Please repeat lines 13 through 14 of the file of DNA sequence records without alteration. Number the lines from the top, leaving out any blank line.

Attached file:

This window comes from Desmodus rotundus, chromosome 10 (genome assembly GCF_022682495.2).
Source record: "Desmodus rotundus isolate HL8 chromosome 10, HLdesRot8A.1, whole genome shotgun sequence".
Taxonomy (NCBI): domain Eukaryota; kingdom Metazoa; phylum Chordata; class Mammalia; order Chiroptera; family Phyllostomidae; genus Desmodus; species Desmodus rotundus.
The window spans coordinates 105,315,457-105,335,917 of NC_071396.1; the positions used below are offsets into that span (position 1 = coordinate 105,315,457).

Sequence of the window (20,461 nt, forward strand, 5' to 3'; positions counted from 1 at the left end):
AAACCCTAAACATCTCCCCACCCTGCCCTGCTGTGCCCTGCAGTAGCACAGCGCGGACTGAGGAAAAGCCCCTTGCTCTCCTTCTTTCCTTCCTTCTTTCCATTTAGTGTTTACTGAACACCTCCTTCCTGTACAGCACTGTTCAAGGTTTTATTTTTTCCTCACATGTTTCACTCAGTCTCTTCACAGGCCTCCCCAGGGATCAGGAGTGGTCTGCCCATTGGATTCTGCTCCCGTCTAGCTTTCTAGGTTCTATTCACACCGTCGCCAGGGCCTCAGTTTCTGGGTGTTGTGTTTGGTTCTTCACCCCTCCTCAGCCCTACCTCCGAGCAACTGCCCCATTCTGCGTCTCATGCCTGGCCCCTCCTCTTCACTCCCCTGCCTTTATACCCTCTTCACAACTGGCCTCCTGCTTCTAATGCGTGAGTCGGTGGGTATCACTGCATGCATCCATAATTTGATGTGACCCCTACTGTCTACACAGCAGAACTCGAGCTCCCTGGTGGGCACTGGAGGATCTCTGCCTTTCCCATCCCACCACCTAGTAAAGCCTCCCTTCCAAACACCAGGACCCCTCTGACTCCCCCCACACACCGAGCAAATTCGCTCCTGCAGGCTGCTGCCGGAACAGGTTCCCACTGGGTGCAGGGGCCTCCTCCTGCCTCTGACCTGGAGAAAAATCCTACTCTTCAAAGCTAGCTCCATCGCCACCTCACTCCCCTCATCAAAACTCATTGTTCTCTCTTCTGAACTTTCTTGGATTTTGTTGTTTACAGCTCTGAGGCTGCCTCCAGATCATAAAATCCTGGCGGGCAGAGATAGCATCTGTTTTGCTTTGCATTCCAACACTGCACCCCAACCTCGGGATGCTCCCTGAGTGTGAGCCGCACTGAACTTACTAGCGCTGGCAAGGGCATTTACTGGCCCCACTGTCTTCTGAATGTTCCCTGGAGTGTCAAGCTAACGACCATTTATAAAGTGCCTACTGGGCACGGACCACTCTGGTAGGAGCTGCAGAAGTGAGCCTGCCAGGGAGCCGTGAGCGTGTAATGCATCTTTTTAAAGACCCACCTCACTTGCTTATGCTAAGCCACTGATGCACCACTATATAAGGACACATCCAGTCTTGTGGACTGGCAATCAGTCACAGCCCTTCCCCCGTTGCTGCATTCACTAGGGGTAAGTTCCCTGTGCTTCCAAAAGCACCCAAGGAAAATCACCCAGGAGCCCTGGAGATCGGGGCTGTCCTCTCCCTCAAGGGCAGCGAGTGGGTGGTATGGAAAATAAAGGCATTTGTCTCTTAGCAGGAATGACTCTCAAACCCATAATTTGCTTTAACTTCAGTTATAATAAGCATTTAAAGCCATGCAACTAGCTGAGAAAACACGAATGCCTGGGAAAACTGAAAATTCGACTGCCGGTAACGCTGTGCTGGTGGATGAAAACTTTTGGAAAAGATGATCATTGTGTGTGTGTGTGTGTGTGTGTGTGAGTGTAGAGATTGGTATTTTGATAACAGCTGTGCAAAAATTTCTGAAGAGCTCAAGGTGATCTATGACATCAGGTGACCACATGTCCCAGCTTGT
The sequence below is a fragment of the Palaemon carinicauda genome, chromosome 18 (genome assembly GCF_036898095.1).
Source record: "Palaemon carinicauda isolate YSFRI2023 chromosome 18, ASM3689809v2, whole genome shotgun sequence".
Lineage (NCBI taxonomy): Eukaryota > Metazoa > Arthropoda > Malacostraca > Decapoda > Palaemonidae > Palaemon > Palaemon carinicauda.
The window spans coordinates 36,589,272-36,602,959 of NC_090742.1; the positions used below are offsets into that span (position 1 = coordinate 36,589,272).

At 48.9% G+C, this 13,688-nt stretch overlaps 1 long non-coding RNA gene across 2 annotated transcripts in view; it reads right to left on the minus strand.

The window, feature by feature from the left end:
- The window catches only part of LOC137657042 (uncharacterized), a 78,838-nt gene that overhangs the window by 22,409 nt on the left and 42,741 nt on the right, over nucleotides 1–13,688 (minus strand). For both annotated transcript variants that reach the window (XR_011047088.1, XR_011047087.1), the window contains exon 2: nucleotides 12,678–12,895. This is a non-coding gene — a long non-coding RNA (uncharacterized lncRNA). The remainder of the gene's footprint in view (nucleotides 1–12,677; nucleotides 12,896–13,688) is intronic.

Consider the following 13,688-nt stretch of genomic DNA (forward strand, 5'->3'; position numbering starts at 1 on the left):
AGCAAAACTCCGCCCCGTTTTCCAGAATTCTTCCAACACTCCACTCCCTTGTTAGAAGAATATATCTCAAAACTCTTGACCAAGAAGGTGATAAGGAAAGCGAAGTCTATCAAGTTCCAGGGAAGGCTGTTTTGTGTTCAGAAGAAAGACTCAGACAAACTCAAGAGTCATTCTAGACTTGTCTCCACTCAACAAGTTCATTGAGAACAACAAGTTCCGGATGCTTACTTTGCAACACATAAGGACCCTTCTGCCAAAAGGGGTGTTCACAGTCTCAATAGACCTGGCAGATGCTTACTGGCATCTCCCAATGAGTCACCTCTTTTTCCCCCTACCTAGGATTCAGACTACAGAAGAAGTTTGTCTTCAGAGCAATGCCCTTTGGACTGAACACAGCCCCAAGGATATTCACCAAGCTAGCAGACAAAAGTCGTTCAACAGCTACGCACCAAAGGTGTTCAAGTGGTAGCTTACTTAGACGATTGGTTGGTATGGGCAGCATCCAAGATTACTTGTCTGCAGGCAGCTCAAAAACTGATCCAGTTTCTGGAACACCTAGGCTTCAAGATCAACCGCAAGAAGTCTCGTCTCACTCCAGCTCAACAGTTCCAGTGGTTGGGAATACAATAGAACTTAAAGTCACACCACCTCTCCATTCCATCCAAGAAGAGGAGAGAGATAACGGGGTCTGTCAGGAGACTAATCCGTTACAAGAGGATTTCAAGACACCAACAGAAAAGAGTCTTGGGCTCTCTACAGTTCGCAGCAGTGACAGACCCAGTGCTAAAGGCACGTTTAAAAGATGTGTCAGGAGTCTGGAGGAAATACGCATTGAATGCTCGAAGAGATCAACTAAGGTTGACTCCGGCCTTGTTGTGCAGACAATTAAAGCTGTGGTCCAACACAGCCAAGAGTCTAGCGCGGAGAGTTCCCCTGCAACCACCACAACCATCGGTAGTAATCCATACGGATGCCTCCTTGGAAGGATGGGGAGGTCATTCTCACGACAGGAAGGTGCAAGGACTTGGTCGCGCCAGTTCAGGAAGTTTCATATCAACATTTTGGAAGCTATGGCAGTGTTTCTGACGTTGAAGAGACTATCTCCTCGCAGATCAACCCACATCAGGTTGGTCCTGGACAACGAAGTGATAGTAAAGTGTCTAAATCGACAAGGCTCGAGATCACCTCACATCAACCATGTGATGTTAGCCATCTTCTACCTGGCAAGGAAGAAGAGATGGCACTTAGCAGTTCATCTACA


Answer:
- The window catches only part of LOC137657042 (uncharacterized), a 78,838-nt gene that overhangs the window by 22,409 nt on the left and 42,741 nt on the right, over nucleotides 1–13,688 (minus strand). For both annotated transcript variants that reach the window (XR_011047088.1, XR_011047087.1), the window contains exon 2: nucleotides 12,678–12,895. This is a non-coding gene — a long non-coding RNA (uncharacterized lncRNA). The remainder of the gene's footprint in view (nucleotides 1–12,677; nucleotides 12,896–13,688) is intronic.

Consider the following 13,688-nt stretch of genomic DNA (forward strand, 5'->3'; position numbering starts at 1 on the left):